Though the facts of the American Empire should seem crystal clear to just about everyone who cares to look, all too many people are still convinced that this country is a constitutional republic. To steal the line from a movie, the greatest trick the Devil ever pulled is convincing people he did not exist. So long as the illusion of a republic persists, Americans will not challenge the American Empire, and keep thinking it's the measure of being "presidential" when Geena Davis - or Martin Sheen, for that matter - order other countries blown up.

Monday, October 10, 2005

Onward and Upward

After almost five years of Thursdays, Balkan Express (est. October 19, 2000) is moving - by a day. From this week onward, it will appear on Wednesdays. It may be five years since the 'revolution' in Serbia, and ten since the Bosnian War ended, but the Empire is still knee-deep in the Balkans mud, and getting deeper.

Will the illegal occupation of Kosovo end in an ethnically-cleansed Albanian statelet? Will the efforts to create a centralized Bosnia-Herzegovina lead to peace and harmony, or another war? Will the EU devour the region, and either solve its problems or create new ones? That, and a lot more, as Balkan Express enters its sixth year - now on Wednesdays.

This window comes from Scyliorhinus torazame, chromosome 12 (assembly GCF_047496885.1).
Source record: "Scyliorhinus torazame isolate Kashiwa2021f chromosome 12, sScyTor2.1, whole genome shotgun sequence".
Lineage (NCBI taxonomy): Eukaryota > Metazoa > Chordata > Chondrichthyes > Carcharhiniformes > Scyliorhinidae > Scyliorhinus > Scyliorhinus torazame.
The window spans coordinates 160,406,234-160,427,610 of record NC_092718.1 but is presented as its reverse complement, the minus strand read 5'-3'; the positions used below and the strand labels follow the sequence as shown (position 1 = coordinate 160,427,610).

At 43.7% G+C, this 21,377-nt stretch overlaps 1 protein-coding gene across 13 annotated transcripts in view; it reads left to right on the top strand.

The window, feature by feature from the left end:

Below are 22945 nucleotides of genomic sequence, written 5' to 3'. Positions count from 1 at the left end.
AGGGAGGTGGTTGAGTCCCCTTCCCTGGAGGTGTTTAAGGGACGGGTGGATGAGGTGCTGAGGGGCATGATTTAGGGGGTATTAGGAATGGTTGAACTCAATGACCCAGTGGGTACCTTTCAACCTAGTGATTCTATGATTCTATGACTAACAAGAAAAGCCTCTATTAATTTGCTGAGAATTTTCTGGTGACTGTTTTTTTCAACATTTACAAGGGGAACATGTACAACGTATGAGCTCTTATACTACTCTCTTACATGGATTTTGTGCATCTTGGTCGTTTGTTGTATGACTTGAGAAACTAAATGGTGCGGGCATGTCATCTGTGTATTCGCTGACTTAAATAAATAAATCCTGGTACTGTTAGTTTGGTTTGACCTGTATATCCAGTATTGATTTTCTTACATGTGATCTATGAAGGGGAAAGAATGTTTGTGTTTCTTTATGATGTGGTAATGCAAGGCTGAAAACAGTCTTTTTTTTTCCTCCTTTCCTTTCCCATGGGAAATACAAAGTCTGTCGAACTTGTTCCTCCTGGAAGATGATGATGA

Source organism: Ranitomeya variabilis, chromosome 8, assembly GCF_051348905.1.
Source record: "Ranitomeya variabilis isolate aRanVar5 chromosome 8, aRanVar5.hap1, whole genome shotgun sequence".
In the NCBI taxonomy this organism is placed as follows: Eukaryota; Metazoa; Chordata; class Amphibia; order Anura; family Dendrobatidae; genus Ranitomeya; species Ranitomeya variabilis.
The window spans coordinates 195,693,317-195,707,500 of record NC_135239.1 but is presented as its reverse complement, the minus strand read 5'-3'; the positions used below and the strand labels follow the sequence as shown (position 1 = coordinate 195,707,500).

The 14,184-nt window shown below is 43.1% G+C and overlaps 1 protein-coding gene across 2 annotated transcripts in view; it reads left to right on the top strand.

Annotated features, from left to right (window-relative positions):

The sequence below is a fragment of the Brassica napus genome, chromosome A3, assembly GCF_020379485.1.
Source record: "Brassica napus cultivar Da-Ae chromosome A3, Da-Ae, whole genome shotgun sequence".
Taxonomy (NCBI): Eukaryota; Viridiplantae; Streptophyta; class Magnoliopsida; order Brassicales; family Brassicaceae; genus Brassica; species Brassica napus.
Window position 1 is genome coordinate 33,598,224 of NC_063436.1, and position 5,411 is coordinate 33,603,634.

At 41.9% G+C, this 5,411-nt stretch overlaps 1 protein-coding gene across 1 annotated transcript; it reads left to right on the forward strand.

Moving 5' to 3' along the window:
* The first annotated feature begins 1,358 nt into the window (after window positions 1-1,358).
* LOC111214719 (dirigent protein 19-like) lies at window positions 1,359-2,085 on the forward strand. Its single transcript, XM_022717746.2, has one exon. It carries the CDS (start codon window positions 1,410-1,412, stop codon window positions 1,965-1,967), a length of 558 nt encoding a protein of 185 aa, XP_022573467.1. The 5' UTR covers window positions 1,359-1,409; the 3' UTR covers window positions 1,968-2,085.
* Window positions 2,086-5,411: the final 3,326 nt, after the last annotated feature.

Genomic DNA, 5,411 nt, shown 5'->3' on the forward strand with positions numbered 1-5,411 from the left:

(reposted from the blog)

Tuesday, October 04, 2005

Birds of a Feather

Natasa Kandic, the foremost peddler of atrocity porn in Serbia, is to become a honorary citizen of Sarajevo. So says her "Humanitarian Law Centre" in a triumphant post on the globalist web portal,

The "honor" was awarded by the Sarajevo City Council, which apparently considers Kandic someone who has "made extraordinary contributions to the development and promotion of Sarajevo, as well as the field of improvement of international and human relations, based on the principles of solidarity, democracy, humanity and tolerance among peoples of various creeds."

There is, of course, nothing in Kandic's work that resembles anything close to solidarity, democracy, humanity and especially tolerance. Then again, the current Sarajevo City Council is notorious for asserting it was being multi-ethnic and tolerant when it appointed a "Bosniak," a "Bosnian" and a "Muslim" to its offices because it could not round up enough Serbs or Croats to fill the sham multi-ethnic quotas. From the pages of Sarajevo dailies and weeklies pour out the messages of such vitriolic hatred (mostly for Serbs, but Croats are targeted every so often as well) to make Kandic's Serbophobic ravings seem mild by comparison. My hometown has become an abomination, indeed.

I suppose this council and Kandic deserve each other, kindred spirits as they are. But Sarajevo deserves better than either of them.